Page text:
Visit Kapsack and Bair's DUI Law Firm Website

Feed on Posts or Comments

Monthly ArchiveFebruary 2007

DUI Issues hudson on 28 Feb 2007

DUI Effects more than Car Insurance

Recently I wrote an article discussing the effects of a DUI on disability and life insurance not just Automobile insurance. Read the full article on DUI Insurance issues.

DUI Issues hudson on 19 Feb 2007

Rental Car Companies do Background Checks

Many people charged with DUI find themselves needing to rent cars either while the case is being fought or after losing their case. Whether the rental is for business or pleasure it is not uncommon for the major car rental companies to run a background check on your driver’s license prior to releasing the keys to you.

Alamo, Budget, Avis, Dollar and Hertz run licenses at least part of the time so renting with these companies can result in denial of a rental car. I have read that Enterprise only inspects driver’s licenses to determine if they are valid and does not run them through the state driver’s license records prior to renting a vehicle.

Some rental companies may deny you a car for DUI conviction, accidents, moving violations or if they determine that your home state has suspended your privilege.

California and Pennsylvania are two states that so not permit rental car companies to run “background” checks on driver’s prior to renting vehicles.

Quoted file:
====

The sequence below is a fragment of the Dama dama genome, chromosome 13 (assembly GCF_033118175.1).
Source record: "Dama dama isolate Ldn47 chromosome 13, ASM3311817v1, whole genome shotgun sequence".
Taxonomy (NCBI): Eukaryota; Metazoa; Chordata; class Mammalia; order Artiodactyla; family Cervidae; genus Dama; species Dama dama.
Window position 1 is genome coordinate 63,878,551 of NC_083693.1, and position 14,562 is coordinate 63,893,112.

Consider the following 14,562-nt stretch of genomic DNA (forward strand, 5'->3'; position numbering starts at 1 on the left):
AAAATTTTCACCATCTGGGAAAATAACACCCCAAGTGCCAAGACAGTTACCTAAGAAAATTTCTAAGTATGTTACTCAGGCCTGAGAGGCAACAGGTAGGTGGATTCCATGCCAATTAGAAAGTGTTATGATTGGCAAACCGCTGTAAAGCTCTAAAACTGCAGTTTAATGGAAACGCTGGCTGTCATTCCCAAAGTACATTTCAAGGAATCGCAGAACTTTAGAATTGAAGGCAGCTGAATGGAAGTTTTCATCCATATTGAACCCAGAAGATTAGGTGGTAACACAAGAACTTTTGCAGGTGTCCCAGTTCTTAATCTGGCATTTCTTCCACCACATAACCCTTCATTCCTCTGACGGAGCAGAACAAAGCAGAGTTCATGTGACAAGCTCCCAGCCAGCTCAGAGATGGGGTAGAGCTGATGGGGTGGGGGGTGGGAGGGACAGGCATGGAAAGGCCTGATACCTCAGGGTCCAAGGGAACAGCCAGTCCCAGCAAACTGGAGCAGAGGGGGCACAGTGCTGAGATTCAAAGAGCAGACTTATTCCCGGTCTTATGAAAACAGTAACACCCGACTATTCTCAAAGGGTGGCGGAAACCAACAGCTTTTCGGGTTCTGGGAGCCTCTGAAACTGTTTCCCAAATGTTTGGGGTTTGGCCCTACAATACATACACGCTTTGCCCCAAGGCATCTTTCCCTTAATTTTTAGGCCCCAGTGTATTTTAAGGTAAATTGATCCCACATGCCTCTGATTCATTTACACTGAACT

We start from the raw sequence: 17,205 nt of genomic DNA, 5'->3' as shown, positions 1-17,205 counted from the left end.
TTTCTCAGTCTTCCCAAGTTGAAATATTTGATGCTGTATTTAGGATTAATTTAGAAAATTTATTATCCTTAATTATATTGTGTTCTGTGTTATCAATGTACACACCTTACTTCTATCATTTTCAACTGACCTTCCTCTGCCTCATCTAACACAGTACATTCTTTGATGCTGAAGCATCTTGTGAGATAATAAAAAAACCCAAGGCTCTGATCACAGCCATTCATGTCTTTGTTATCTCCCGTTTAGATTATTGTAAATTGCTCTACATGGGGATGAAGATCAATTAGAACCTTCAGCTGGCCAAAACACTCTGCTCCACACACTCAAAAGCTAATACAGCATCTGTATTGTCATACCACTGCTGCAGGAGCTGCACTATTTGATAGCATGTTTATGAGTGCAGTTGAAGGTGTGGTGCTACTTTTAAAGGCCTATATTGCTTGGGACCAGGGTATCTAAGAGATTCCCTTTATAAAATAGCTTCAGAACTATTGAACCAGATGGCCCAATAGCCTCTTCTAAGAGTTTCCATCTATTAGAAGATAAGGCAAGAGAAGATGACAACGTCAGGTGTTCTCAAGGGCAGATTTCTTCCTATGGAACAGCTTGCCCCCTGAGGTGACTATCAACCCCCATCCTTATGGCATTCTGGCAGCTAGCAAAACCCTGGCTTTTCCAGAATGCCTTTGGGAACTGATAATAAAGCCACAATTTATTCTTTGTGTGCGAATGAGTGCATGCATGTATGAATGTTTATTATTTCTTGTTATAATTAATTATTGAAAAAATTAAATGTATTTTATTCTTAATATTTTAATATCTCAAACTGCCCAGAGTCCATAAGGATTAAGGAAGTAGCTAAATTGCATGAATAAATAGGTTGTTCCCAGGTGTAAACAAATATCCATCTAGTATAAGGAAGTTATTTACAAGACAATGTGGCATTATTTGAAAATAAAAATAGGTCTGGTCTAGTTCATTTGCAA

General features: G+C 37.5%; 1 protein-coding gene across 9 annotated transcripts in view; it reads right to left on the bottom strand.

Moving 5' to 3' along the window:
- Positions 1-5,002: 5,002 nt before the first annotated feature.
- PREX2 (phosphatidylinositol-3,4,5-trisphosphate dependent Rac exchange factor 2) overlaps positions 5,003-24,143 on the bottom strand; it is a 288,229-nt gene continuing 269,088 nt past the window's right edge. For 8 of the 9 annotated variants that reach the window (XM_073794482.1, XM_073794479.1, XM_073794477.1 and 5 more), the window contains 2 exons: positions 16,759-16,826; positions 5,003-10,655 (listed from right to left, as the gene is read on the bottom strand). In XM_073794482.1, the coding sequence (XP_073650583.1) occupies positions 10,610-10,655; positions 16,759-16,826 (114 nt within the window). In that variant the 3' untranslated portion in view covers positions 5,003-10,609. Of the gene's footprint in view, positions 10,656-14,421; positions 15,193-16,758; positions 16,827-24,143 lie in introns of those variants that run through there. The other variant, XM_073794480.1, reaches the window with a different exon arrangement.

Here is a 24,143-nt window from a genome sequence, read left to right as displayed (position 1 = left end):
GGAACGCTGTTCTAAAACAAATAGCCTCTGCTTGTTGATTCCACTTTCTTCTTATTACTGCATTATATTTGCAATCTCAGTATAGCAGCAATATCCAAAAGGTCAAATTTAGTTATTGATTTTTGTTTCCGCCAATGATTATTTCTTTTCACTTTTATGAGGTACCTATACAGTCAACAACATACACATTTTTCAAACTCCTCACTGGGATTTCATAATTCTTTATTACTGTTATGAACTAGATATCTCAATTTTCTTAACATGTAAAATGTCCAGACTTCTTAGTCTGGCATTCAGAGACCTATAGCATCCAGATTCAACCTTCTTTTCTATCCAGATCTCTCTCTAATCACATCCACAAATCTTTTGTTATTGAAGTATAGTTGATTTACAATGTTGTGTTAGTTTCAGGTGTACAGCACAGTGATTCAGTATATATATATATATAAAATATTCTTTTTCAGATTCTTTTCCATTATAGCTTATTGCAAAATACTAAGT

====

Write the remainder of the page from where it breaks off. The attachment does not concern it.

For additional information read:

Uncategorized hudson on 14 Feb 2007

How To Lie With Statistics, Part 1

In an on-going effort to highlight the statistical ineptitude that drives MADD (Mother’s Against Drunk Driving) and other groups leading the charge to enact legislation curtailing our civil liberties, I present part 1 of my series, “how to lie with statistics.” These groups are leading the fight for legislation that will, at some point in the not to distant future, allow law enforcement to stop, at random, any citizen driving, for any reason. Remove these otherwise law abiding citizens from their car, force them to blow into some sort of alcohol measuring device before being allowed to continue on their way. It may seem drastic but that’s where we are heading, the “war” on DUI has resulted in the suspension of many of our basic civil rights and Constitutional protections and it seems that the proponents of “tougher” drunk driving laws won’t stop until there are no constitutional protections for everyday drivers. While is would be wrong for me to say I favor drunk driving (and, for the record, I do not), it is safe to say that I do not support MADD’s methods. However, in the battle that has thus far taken place, it seems that anyone standing in the way, or arguing against the mad mothers, must therefore support drunk driving.

In an article written recently, Ron De Young, brilliantly analyzed the statistics cited by MADD and NHTSA (National Highway Traffic Safety Administration) to reach the conclusion that we are actually safer drink and drive and not wear our safety belts than we are to be sober and seat belted into our cars. While this proposition may seem ludicrous, the author actually took the statistics cited by MADD and NHTSA to perpetuate their war on our civil liberties, and turned them into a statistical argument that we are actually safer when we are drunk driving. That simple fact being a corollary of the statistic that 61% of all traffic fatalities occur in accidents with sober people. Mr. De Young goes on to pick apart the actual statistics, challenging the fact that someone in every alcohol related fatal accident must have a blood alcohol concentration of at least .01 (the legal limit in every state is .08, with few exceptions) and doesn’t necessarily require that the driver in any alcohol related fatality be the one with the alcohol measurement. Further, at least 12% of the “fatal accidents” involve drunken bicyclists or pedestrians (in other words, sober drivers hit drunk non-motorists).